Children's Theater of Madison has been on quite a journey this spring. To challenge their audiences and actors, the troupe chose to present a dual-language version of Disney's Aladdin (through May 19 at Overture Center's Playhouse). Spanish infuses the dialogue, song lyrics and plot, helping the performers tell a story about cultural literacy and language barriers as well as young love. There are a few bumps in the production, but overall, the experience is as fun and exciting as a magic carpet ride.
This Aladdin is a novel twist on the 20-year-old Disney film. In the movie, Agrabah is an old-fashioned kingdom where princesses cannot choose their own suitors, presumably to keep a commoner from assuming the throne. In the play, the kingdom has also been divided by language. The royalty speak Spanish, and the peasants speak English. Luckily, the animals are bilingual. The princess, Jazmin (Maria Lozonschi), has a pet tiger, Rajah (Kristin Forde), who helps her communicate with Aladdin (Joel Roberts), a "street rat" she meets during a trip to the marketplace. Aladdin has a monkey, Abu (the adorable Emma Dias), who helps him speak to her.
The young acquaintances form an instant bond by sympathizing with one another: Aladdin wishes he were better able to provide for himself, and Jazmin feels trapped by the rules imposed by her father, her culture and her social status. Soon Aladdin is thrown in prison when the authorities discover he's stolen a loaf of bread and chatted up the princess, who's not supposed to be roaming the streets. The situation seems dire until he dusts off a discarded lamp, summoning a genie (Andrew Abrams). This magical creature will grant him three wishes, with a few exceptions: No murders, no resurrections, and no love spells. And he'll ham it up for free. Now it's up to Aladdin to figure out how to reunite with Jazmin, who must choose a husband within 24 hours or be married off to an evil vizier (Jace Nichols) who's plotting to steal the throne from her father, the sultan (William Bolz).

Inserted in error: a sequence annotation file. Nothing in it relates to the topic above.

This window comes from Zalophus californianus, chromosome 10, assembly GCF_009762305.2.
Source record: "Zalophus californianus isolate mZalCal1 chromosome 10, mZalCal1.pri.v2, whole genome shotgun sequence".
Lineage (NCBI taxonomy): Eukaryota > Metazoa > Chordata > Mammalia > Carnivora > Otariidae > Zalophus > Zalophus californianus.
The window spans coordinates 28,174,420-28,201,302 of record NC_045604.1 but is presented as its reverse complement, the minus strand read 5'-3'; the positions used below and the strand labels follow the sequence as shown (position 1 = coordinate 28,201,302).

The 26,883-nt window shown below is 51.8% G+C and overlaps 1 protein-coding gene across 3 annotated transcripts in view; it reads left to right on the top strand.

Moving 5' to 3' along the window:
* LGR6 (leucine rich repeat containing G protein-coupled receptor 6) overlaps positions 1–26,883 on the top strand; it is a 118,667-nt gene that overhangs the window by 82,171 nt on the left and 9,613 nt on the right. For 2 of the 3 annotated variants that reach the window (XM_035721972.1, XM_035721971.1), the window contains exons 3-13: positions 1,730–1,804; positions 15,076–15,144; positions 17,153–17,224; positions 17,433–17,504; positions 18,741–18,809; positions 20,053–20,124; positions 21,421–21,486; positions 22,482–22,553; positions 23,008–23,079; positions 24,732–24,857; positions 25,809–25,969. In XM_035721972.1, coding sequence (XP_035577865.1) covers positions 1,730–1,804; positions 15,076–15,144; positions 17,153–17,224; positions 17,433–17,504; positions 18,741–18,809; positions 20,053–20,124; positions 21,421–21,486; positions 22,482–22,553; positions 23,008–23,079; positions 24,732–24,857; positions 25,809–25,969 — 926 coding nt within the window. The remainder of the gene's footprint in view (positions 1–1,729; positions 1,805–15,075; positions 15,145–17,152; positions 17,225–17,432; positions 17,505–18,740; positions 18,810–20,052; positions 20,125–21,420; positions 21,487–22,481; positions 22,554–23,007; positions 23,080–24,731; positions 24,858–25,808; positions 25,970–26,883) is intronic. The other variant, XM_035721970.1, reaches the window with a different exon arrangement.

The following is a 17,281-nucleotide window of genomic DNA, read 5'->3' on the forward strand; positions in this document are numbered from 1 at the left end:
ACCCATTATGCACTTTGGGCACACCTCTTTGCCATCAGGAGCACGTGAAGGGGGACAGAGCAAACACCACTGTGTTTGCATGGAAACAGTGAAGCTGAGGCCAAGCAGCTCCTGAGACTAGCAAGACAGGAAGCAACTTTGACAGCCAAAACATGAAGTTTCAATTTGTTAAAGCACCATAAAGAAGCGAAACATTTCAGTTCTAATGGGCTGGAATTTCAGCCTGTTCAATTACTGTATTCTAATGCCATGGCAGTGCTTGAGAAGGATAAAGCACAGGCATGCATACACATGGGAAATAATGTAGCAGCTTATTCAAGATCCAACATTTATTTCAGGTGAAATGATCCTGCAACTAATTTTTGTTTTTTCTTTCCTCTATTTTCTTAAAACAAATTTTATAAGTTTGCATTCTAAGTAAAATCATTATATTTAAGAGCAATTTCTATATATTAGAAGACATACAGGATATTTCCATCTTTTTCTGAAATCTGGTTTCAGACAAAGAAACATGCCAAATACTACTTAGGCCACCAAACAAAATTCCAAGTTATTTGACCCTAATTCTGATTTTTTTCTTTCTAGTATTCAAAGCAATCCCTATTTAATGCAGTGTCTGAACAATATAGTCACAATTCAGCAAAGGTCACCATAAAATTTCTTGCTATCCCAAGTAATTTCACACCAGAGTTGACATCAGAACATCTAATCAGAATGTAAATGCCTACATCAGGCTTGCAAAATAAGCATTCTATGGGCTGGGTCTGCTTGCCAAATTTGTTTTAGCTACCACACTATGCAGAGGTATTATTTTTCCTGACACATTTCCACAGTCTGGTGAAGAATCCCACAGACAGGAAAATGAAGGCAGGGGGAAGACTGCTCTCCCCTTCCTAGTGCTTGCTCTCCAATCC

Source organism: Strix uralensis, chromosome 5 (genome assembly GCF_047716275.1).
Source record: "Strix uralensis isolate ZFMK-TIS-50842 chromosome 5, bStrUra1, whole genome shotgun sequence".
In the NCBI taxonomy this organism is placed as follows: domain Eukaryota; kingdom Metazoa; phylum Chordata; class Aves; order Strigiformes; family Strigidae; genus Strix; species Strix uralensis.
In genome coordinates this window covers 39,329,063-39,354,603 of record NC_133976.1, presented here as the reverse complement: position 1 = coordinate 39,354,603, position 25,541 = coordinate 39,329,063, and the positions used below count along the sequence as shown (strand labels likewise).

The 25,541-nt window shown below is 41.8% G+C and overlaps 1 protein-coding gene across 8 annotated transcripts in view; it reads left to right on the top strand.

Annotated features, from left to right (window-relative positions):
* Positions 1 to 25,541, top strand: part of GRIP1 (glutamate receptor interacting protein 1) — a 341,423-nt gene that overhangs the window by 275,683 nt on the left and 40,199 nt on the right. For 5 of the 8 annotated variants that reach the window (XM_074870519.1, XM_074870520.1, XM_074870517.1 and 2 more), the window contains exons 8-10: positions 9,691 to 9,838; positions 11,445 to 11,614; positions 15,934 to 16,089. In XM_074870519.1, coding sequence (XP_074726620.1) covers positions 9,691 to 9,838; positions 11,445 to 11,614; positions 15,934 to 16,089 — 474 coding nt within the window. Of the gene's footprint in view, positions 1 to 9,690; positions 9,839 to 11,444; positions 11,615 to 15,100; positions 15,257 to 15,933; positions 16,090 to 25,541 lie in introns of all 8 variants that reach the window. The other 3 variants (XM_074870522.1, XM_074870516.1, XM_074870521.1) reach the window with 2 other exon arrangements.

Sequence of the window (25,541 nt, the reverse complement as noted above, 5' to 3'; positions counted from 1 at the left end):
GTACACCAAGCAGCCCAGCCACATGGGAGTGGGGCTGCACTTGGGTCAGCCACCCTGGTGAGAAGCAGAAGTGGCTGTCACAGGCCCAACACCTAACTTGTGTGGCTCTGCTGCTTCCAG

It was nice to hear Spanish presented as the royal tongue, especially considering the offensive rhetoric that has crept into the immigration debate. It's a truly beautiful Romance language. Making English the language of peasants was also a smart choice. Throughout the performance, I thought about the privileges that come with being fluent in the language that most of our country's rich and powerful speak. Plus, it's hard enough to feel understood in one's own language and culture, as Jazmin relates throughout the play.
Watching a super-blond actor play a Middle Eastern teenager was a bit odd, but Roberts makes Aladdin likable and even more human than the animated version. Lozonschi has a nice, clear singing voice and a wonderful range of princess-appropriate expressions, from sweet Snow White smiles to sassy Merida sneers. There were a couple of pitchy moments in the duet "A Whole New World," but overall, the vocals were strong and the couple's chemistry was convincing.
Dressed in colorful vests and elaborate headwear, the ensemble was excellent in song-and-dance numbers such as "Friend Like Me," which featured an enjoyable bit of jitterbug. Abrams tied the production together with physical humor, as did the magic carpet (John Crim), with his cartwheels and toothy grin. The lighting lent the performance a desert-like haze, but things got a little too real when a puff of smoke made several audience members cough, drowning out the genie's grand entrance.
The longest stretches of Spanish dialogue were a bit hard to follow, but for the most part, the cast did an excellent job of illustrating foreign-language phrases with body language and sharing snappy, humorous translations. Though this play won't turn anyone into a Spanish speaker overnight, it imparts a few vocabulary words (libre, hermosa, vamos) and some solid lessons, like the importance of standing up for your beliefs and putting away your toys, especially if one of those toys is a magic lantern.